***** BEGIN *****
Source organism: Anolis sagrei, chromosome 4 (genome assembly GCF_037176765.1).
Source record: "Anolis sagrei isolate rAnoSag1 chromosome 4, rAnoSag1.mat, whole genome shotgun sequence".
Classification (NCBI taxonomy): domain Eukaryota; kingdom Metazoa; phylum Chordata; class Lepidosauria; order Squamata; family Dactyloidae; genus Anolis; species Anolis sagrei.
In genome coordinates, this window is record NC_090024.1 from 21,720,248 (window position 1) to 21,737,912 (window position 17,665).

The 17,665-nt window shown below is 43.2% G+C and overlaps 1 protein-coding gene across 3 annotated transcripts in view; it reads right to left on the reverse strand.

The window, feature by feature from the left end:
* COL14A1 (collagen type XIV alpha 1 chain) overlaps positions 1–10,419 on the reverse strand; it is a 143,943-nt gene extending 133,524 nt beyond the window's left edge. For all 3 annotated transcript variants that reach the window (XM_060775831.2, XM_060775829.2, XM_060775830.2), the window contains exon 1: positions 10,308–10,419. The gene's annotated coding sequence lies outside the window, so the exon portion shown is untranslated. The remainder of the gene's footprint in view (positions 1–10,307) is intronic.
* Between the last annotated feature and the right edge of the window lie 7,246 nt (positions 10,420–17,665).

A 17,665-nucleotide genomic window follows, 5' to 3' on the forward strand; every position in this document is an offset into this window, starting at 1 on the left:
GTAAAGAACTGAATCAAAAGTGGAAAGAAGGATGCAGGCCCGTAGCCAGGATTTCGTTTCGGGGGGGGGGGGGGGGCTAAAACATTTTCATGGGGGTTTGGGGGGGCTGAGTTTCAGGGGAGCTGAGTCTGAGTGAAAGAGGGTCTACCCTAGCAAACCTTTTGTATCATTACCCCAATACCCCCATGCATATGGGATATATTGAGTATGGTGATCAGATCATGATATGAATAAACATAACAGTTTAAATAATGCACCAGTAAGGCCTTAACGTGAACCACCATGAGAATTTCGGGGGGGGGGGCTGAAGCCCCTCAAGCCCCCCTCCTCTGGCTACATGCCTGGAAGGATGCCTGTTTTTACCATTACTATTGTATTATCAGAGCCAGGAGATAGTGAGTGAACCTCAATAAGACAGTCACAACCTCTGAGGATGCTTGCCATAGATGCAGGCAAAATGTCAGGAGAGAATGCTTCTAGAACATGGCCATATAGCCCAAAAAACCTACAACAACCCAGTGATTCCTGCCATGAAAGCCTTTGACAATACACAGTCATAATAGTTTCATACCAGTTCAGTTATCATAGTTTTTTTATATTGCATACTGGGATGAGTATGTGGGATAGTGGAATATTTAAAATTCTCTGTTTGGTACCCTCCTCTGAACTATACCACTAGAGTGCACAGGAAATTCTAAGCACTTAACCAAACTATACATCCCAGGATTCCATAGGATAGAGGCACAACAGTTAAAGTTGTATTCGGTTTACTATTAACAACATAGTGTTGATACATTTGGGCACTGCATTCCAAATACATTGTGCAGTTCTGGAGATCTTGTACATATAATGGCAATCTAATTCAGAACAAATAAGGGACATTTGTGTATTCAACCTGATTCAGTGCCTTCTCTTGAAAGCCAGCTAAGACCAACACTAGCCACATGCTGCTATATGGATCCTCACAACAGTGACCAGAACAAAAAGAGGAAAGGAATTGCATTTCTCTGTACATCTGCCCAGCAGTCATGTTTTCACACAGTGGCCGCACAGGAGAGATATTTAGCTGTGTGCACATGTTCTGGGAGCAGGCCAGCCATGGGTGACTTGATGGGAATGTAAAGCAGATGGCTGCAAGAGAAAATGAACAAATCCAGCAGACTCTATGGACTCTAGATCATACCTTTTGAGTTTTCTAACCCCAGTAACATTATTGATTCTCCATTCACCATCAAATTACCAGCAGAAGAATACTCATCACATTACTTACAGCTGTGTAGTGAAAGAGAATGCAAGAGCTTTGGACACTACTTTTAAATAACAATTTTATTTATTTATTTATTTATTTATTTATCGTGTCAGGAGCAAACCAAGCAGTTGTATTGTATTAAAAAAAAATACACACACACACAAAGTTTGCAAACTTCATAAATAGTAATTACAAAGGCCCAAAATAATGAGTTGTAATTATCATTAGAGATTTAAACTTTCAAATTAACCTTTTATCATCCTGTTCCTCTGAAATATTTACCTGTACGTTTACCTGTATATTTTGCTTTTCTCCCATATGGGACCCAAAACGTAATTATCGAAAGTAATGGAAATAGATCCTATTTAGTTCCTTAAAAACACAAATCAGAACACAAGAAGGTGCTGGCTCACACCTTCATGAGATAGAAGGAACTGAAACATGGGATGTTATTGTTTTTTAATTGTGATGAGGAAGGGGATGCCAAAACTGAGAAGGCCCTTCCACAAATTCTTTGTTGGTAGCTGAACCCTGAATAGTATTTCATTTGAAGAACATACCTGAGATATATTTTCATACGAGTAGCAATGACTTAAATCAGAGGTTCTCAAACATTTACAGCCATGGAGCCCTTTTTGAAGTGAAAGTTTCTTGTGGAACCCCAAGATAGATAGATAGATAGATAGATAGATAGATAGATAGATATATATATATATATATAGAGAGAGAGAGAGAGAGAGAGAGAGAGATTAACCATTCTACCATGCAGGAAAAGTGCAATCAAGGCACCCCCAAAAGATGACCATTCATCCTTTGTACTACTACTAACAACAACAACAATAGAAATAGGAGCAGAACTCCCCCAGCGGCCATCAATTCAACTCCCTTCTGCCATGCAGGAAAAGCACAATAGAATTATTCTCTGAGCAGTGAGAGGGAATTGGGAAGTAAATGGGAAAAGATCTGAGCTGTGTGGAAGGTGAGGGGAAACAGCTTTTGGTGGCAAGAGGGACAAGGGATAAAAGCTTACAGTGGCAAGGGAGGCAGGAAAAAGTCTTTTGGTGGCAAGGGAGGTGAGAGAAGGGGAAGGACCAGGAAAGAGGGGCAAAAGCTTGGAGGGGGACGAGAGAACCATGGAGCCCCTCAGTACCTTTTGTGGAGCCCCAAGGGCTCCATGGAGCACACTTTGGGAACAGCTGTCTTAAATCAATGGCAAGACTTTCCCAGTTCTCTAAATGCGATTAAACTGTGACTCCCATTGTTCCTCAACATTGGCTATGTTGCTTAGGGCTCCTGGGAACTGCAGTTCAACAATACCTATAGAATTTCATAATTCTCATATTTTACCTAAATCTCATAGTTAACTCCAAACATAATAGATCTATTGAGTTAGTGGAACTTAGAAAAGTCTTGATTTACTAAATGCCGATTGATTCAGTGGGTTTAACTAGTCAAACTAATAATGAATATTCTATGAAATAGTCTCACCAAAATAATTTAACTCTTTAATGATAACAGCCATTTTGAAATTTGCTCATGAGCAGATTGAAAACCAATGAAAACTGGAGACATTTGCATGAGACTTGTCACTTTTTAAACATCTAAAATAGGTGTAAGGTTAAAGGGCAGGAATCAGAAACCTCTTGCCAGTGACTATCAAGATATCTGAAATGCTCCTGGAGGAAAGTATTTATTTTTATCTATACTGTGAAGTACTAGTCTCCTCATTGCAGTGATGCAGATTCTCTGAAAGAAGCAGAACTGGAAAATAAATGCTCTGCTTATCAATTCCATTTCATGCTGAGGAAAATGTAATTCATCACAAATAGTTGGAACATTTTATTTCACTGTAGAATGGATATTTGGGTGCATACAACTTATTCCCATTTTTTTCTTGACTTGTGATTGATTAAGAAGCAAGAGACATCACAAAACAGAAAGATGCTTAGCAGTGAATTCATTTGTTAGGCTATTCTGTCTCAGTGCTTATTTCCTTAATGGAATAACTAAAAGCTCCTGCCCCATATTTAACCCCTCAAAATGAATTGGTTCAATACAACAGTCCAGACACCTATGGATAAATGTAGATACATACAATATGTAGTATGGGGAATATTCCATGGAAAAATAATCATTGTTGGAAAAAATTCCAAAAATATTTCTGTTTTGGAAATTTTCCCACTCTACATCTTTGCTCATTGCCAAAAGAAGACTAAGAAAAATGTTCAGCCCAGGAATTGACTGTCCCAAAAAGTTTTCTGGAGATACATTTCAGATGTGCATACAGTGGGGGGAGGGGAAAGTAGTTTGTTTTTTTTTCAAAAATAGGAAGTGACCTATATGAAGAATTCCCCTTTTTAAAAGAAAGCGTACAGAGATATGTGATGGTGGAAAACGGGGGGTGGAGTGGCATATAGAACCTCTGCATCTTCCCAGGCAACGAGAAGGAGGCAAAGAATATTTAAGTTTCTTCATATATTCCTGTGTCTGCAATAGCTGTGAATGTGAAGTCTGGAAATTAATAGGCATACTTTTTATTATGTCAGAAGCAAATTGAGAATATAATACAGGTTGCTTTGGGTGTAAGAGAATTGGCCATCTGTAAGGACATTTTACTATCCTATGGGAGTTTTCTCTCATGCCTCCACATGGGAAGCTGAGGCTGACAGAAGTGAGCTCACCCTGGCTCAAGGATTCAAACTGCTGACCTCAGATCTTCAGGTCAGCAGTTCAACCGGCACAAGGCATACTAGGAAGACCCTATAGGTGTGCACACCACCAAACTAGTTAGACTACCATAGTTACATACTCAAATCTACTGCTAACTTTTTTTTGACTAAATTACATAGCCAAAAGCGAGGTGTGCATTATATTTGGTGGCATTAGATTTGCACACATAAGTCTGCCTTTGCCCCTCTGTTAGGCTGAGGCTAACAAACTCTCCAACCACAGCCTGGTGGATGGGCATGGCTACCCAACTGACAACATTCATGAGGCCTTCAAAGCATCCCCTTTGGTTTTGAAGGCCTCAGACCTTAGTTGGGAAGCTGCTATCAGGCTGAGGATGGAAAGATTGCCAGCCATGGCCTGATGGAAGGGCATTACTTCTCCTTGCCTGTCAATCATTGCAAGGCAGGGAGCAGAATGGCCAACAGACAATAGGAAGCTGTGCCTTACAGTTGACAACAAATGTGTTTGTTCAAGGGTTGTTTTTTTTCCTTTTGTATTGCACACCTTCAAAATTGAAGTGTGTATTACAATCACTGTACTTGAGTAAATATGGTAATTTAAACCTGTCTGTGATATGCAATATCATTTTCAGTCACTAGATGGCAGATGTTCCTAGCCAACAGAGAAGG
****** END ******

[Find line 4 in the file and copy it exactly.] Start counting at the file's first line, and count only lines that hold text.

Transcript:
In genome coordinates, this window is record NC_090024.1 from 21,720,248 (window position 1) to 21,737,912 (window position 17,665).